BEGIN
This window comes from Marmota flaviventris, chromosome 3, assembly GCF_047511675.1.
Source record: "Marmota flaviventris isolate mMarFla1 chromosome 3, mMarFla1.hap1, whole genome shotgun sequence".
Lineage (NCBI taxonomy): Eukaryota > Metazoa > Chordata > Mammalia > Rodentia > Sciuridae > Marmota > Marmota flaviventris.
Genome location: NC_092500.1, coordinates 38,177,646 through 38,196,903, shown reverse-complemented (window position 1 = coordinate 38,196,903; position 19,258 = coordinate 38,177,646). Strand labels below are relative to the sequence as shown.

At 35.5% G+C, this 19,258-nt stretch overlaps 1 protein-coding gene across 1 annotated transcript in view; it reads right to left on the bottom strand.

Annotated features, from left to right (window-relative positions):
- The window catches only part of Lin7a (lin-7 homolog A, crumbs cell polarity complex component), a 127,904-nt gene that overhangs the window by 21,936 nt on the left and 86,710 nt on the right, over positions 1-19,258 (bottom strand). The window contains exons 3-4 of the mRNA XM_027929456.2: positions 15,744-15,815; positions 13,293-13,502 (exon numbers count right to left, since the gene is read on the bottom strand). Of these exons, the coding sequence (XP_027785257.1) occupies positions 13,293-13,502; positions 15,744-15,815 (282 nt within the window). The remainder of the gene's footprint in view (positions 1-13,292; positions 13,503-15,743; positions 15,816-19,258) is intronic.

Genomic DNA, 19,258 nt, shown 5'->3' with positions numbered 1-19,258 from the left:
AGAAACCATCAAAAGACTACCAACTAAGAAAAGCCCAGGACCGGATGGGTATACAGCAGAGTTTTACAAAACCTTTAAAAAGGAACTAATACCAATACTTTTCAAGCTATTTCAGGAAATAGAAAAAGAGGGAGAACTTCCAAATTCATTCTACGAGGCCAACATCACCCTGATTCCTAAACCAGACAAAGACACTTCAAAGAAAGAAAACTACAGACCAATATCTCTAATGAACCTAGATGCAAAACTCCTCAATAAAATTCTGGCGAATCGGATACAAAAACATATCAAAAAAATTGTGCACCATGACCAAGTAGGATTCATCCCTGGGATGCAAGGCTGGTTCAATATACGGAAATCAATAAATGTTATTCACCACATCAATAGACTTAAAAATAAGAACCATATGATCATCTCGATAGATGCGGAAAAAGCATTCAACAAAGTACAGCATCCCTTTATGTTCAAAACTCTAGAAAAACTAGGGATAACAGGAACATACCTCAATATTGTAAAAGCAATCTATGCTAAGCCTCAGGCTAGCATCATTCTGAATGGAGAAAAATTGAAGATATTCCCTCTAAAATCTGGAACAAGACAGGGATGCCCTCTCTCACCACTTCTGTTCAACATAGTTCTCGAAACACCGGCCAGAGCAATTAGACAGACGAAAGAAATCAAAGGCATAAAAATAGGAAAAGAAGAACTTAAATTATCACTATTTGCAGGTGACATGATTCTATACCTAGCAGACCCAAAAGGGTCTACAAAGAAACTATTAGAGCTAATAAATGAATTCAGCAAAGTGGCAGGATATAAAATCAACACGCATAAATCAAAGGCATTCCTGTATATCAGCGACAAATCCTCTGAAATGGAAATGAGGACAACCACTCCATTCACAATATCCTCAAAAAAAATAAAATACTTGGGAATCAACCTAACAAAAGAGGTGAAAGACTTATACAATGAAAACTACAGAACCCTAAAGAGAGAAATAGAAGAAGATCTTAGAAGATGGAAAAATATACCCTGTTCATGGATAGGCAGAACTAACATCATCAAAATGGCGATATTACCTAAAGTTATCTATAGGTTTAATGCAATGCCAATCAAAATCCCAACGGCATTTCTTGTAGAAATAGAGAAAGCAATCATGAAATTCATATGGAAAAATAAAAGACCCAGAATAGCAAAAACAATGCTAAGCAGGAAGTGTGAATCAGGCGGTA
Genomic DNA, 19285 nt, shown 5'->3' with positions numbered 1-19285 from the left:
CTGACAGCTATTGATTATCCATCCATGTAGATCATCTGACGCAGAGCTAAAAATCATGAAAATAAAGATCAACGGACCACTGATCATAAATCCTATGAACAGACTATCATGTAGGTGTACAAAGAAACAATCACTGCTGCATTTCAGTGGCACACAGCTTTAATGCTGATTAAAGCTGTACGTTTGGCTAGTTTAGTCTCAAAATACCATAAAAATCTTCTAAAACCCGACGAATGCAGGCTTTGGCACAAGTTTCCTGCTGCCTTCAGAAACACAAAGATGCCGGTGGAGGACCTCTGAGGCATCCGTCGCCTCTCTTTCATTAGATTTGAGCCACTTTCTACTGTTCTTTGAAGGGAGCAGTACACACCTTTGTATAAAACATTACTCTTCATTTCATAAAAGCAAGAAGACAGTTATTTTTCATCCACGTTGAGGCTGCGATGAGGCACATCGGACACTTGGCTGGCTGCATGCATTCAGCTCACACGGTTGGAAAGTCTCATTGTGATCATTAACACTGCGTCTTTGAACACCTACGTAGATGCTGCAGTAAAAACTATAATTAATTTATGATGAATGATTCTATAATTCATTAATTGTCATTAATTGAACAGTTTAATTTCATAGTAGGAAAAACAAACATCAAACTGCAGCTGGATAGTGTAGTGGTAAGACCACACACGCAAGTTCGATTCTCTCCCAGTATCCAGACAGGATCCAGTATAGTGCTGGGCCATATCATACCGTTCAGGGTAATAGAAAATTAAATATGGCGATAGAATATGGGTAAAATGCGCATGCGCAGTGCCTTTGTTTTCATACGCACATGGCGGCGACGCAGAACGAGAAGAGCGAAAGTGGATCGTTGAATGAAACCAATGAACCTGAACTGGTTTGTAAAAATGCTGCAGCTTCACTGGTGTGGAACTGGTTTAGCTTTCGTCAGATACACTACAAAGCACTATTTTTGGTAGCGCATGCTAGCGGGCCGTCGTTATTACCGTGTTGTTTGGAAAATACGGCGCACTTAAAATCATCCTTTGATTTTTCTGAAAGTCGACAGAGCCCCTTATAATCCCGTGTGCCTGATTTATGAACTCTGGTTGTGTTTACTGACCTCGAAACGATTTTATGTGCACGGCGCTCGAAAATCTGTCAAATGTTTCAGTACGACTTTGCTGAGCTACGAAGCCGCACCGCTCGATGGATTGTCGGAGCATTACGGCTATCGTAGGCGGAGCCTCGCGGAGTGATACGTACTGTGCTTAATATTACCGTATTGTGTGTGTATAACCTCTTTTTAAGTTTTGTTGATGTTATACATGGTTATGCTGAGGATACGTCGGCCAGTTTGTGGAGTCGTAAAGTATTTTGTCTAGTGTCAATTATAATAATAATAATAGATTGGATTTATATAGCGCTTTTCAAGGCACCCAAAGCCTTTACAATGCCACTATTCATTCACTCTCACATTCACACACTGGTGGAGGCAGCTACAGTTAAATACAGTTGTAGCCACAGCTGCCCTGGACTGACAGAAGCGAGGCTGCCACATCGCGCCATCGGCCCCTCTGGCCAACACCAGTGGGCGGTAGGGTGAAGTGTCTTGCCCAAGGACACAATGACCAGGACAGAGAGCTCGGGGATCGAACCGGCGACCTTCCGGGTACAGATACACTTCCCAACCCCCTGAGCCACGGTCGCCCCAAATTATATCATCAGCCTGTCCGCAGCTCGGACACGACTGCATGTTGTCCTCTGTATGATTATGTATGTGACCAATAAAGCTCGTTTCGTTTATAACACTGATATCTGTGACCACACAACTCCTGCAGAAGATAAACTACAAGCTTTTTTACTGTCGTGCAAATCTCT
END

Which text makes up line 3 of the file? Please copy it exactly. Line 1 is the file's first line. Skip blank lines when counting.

Lineage (NCBI taxonomy): Eukaryota > Metazoa > Chordata > Mammalia > Rodentia > Sciuridae > Marmota > Marmota flaviventris.